Drone challenges N Ireland’s draconian abortion laws
This week a drone, carrying a supply of pregnancy termination drugs, was flown into Northern Ireland as a protest against NI’s draconian anti-abortion laws.
Northern Ireland’s status as the most religious part of the UK might be a relevant factor in its opposition to abortion.
In the 2011 Census, some 82.3 percent of its residents described themselves as Christian compared with 59.4 percent in England, 53.8 percent in Scotland and 57.6 percent in Wales. All the main denominations in Northern Ireland oppose abortion.
According to this report, the drone carried abortion pills containing mifepristone and misoprostol, which together are considered the gold standard for medical abortion.
The drugs are safe for women to use up to 10 weeks into a pregnancy. It set off from the Republic of Ireland and flew to Northern Ireland, where it landed and two women took the pills.
The women who did so didn’t say whether they were pregnant or not, arguing that was private medical information. While police officers were present at the landing site, they didn’t confiscate the medication, which had been prescribed by doctors.
Although abortions are illegal in both parts of Ireland, the differing laws in the two countries allow for a drone to fly the pills between them.
One of the women, 18-year-old Courtney Robinson, said:
I took the pills to counter the lies of anti-choice groups and some politicians that these pills aren’t safe. They’re approved by the World Health Organisation and they’re used all over Europe, and yet women (in Northern Ireland) are being prosecuted for taking them … This is an act of solidarity with them.
The Republic of Ireland and Northern Ireland, which is part of the United Kingdom, have some of the strictest abortion laws in the world. The procedure is criminalised in both parts of Ireland.
In Northern Ireland, the penalty for administering a drug to induce an abortion is governed by a law from 1861 and carries a maximum sentence of life imprisonment. In the Irish Republic, procuring an abortion potentially carries a 14-year jail term.
These laws are more than just archaic legal ink. In April, a 21-year old woman was given a suspended prison sentence in Northern Ireland, where abortion is illegal unless the life of the mother is at risk. When she was 19, she had ordered abortion pills online and self-administered them because she didn’t have the money to travel to another part of the UK, where the procedure is legal.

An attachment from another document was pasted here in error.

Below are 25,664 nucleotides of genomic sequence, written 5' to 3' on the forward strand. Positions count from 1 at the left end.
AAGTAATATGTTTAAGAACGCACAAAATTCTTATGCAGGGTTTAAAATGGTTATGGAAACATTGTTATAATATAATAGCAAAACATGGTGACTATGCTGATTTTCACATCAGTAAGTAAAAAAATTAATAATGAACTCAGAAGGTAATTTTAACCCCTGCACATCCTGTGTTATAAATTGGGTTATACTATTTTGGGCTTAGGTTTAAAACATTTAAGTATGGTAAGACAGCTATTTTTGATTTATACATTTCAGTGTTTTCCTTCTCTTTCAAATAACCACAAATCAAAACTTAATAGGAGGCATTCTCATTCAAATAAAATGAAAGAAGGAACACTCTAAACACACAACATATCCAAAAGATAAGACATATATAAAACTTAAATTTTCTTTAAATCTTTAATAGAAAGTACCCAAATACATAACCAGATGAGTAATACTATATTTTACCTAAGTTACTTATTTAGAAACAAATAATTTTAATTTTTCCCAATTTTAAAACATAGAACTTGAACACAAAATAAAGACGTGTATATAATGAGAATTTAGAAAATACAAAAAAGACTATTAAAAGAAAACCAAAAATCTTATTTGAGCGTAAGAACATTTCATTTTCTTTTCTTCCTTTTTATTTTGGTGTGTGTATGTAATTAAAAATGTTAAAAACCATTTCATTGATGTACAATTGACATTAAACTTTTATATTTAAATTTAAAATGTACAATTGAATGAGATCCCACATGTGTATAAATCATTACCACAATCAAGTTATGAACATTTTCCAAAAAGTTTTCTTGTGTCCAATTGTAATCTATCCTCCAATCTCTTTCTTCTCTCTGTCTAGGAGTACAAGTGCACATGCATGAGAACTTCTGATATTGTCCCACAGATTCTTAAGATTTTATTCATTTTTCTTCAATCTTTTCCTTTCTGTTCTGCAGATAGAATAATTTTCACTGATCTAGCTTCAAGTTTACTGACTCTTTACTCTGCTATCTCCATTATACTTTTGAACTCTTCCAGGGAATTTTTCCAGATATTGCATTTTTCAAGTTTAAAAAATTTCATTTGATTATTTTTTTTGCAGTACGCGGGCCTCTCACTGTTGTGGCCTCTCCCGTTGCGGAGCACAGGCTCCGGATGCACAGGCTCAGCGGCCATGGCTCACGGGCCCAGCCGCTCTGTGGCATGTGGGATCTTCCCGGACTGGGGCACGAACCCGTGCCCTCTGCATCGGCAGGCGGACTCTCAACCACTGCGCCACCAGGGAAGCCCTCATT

Women who wish to receive abortions are forced to go abroad and undertake great expense to receive termination, even in cases of rape, incest, and when the foetus wouldn’t be able to survive.
The UN and an Irish court have both found these restrictions violate a woman’s human rights.
The abortion drone was both a protest and a demonstration of unity between the North and South, Rita Harrold of Rosa, one of the pro-choice groups behind the flight, said in a press release.
Today’s action is a clear message of intent – North and South we will build an unstoppable movement of women and young people until women have the right to control their own bodies.
This isn’t the first time the abortion drone has been deployed. In 2015, a coalition of reproductive rights groups — led by Women on Waves, who are also involved in this latest flight — flew from Germany to Poland, another predominantly Catholic country with extremely strict abortion laws.
While the drones can only carry enough medication for a few women, they are effective conversation starters, highlighting the great disparities in women’s access to full reproductive care. In addition to the drone, Women on Waves employed an RC speedboat on Tuesday to send more pills into Ireland.
Dr Rebecca Gompers, the founder of Women on Waves, above, has built her advocacy career on pushing the boundaries of international abortion law. Women on Waves gets its name from her first widely publicised effort: a clinic on a ship, registered in the Netherlands and thus in international waters under Dutch law, which allowed her to bring medical abortion to women in countries where it’s illegal.
Gompers also instructs women around the world on how to use abortion pills to safely take their reproductive health into their own hands using just misoprostol, which is available in most pharmacies because it’s used for other medical purposes.
Although the combination of the two abortion drugs together is considered the safest way to end a pregnancy, and has been approved by the World Health Organisation as “essential medicine,” by just taking the right dosage of misoprostol, women in countries without legal abortion access can induce their own abortions.
Research by the world health organisation has proven that an abortion with pills can be done safely at home by women themselves till 10 weeks of pregnancy. The health impact is similar to a miscarriage. Restrictive abortion laws will not keep women from accessing abortion pills, by ship, by mail, through the internet, drone or RC speedboat!